Goldman’s Unusually Small Client: This $61,920-a-Year Prep School
(Bloomberg) -- Goldman Sachs Group Inc. is one of the biggest underwriters in the $3.8 trillion municipal-debt market because it chases big deals. But this week, it stepped back from that strategy to handle an unusually small sale for an elite Massachusetts boarding school.
The Milton Academy, whose alumni include billionaire Illinois Governor J.B. Pritzker, Robert and Ted Kennedy, and Nobel Prize-winning poet T.S. Eliot, sold $8 million in bonds this week to refinance older, higher interest-rate debt. The 1,000-student school, started in 1798, charges as much as $61,920 a year in tuition for high schoolers.
It’s rare for Goldman to underwrite a deal that small. It hasn’t managed a long-term municipal-bond offering under $10 million since at least 2013, according to data compiled by Bloomberg. Goldman held its slot as the sixth-biggest underwriter last year by managing just 86 deals. But because they were so large, that put it ahead of rivals like Wells Fargo & Co., Stifel Financial Corp. and Raymond James Financial Inc., all of which worked on far more transactions.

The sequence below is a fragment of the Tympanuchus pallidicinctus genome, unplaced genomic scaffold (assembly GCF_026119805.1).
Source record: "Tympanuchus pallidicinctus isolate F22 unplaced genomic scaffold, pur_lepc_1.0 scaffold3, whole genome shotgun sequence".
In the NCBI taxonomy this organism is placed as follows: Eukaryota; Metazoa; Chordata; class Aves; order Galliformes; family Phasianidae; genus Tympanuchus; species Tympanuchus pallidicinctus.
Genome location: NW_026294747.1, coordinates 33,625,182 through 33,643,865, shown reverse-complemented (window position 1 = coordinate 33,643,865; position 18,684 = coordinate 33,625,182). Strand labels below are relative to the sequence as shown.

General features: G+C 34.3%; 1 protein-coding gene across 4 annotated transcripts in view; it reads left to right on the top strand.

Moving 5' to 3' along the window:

Elite boarding schools like the Taft School in Connecticut have been among those tapping the muni market to capture low interest rates, armed with huge endowments, strong credit ratings and high-society cachet. Milton Academy, which has a $329 million endowment, will also sell bonds for campus projects through a private placement next month, according to offering documents.
This week’s bonds, which are rated AA by S&P Global Ratings, priced for yields as little as 0.03 percentage points above top-rated municipal debt.
While Milton Academy may not have the size of Goldman Sach’s other muni-bond issuing clients, it has a roster of elite graduates and a curriculum that includes Latin, nuclear physics, ceramics and molecular genetics. The school has a five-to-one student-faculty ratio and allows its high school students to study abroad in China, France and Italy.
Esten Perez, a spokeswoman for Milton Academy, declined to comment, as did Goldman spokeswoman Nicole Sharp.
©2020 Bloomberg L.P.